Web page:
The issue dates back to 2007 when Subhash Chandra Aggarwal, RTI activist, filed a plea in HC seeking details of judges’ assets, but the information was denied. In 2009, Agrawal filed an RTI application in the Supreme Court’s Central Public Information Officer (CPIO). He had sought details regarding the appointments of three SC judges: justices R.M. Lodha, H.L. Dattu and A.K. Ganguly.

Chronology

November 11, 2007: RTI activist Subhash C Aggarwal files a plea in the Supreme Court seeking information on judges’ assets.

November 30: Information denied in the reply to him.

December 8: First appeal filed at SC’s registry against the denial of information.

January 12, 2008: First appeal dismissed by SC’s registry.

March 5: Aggarwal approaches CIC.

Jan 6, 2009: The CIC asks SC to disclose information on Judges’ assets on the ground that CJI’s office comes within the ambit of RTI Act.

January 17: The SC moves Delhi HC against CIC order.

January 19: The Delhi High Court stays CIC order; asks constitutional expert Fali S Nariman to assist it in deciding the legal issue. Nariman declines saying he is of the view that Judges must declare their assets and he would not be able to be impartial in the case.

March 17: The SC says its judges not averse to declaring their assets and Parliament can enact a law pertaining to such declaration but it must be ensured that the law is not misused.

March 24: HC says that Judges cannot be treated like politicians on asset declaration.

May 1: Delhi High Court Bar Association moves implement application in HC saying that Judges should voluntarily declare assets.

May 4: SC says too much transparency can affect independence of judiciary.

May 4: HC reserves order on SC plea.

September 2: Single Bench of High Court upholds CIC’s order saying that CJI’s office comes within the ambit of RTI Act and judges’ assets be made public under the transparency law.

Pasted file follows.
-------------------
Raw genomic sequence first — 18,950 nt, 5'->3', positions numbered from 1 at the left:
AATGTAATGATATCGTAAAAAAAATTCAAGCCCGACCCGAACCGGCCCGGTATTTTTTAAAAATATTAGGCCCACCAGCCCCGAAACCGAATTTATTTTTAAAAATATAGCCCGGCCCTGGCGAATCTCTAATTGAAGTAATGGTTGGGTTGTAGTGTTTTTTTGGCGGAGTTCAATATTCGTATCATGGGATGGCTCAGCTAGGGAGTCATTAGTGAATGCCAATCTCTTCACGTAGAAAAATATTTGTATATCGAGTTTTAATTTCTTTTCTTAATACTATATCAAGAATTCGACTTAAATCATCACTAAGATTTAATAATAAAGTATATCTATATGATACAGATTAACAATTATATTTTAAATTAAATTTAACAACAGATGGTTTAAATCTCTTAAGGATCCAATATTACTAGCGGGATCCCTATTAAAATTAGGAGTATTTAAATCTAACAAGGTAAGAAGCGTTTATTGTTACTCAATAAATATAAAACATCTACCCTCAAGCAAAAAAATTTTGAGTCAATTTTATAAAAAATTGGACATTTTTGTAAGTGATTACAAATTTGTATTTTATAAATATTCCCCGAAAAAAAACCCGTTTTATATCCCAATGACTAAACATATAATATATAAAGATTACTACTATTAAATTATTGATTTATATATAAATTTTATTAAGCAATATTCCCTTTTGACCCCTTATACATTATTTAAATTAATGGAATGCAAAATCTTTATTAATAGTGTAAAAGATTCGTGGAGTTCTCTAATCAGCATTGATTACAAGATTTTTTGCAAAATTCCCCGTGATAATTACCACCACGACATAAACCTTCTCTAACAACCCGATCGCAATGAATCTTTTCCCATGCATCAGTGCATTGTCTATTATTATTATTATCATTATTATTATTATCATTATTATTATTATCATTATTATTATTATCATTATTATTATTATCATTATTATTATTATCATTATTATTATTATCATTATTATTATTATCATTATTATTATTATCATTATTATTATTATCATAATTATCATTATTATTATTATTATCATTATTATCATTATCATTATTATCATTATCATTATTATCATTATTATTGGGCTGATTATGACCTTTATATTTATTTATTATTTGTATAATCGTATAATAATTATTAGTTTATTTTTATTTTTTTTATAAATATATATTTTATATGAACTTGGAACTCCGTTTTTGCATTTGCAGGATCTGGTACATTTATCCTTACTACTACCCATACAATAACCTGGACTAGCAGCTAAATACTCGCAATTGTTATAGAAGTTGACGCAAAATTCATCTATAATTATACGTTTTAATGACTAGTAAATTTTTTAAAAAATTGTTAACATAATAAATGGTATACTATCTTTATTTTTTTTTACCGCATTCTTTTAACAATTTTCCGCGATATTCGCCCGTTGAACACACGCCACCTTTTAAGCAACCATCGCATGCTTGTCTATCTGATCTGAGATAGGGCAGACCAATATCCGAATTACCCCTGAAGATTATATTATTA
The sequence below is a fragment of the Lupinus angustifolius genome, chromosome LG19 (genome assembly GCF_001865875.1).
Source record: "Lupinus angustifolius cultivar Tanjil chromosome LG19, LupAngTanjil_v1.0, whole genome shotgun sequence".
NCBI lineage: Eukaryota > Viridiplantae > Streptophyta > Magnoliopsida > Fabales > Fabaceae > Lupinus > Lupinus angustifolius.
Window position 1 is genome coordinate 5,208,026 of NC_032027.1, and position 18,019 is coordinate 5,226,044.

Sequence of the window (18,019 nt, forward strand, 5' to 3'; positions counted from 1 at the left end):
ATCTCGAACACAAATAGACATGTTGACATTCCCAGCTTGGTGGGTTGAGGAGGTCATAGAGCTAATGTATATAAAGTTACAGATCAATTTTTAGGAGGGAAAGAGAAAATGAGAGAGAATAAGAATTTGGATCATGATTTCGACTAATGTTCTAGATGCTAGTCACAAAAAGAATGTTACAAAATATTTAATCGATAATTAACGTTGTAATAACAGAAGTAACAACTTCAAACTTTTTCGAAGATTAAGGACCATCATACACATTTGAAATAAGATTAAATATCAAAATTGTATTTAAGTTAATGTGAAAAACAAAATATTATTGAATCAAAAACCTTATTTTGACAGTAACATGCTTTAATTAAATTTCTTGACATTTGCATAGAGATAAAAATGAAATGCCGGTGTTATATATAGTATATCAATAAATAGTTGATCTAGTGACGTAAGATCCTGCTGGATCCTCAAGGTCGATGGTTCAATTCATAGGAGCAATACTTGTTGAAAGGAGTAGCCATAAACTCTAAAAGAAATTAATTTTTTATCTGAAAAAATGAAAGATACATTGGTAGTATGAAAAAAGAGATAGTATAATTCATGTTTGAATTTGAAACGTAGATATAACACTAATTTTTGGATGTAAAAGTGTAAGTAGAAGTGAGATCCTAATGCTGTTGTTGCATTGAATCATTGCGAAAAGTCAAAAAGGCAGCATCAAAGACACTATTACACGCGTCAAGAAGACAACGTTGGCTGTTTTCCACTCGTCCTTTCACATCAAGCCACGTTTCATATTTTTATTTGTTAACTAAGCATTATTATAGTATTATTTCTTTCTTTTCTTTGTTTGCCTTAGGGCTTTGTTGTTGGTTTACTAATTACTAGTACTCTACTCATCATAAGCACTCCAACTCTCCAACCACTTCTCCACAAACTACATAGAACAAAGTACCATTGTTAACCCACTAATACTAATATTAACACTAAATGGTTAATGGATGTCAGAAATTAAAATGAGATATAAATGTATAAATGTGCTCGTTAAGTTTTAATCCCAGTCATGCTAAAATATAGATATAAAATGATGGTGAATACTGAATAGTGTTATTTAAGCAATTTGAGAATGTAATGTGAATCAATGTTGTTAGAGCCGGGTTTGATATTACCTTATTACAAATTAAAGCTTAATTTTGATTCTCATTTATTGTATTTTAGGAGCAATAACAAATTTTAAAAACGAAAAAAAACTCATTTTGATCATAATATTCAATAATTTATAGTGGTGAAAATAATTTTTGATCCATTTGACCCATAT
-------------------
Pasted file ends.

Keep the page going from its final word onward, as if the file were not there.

October 5: The Apex Court challenges single bench verdict before division bench.

October 6: HC agrees to give an urgent hearing to the Supreme Court’s petition.

October 7: HC admits the appeal and constitutes a special three-judge bench to decide the issue.

November 12: HC observes that the resolution passed by the Supreme Court judges for declaring their assets to CJI is binding on them.

November 13: HC reserves judgment on the appeal.

January 12, 2010: HC says the office of CJI comes within the ambit of the RTI Act.

November 26: Secretary General of SC and CPIO file 3 appeals against the HC and CIC orders.

August 17, 2016: SC refers the matter to a Constitution bench. After the Delhi HC judgment in 2010, an appeal was filed in the apex court but it took another six years and it was in August 2016 that three-judge bench headed by Justice Ranjan Gogoi referred it to the constitution bench.

In these nine years, there were serious questions raised against the functioning of Supreme Court. From Collegium’s decision’s regarding the appointment and transfer of some High Court judges to the allocation of important cases

April 4, 2019: SC reserves verdict on whether CJI’s office is public authority under RTI Act

November 13: SC upholds 2010 Delhi High Court verdict, holds office of the CJI is a public authority and falls within the ambit of RTI.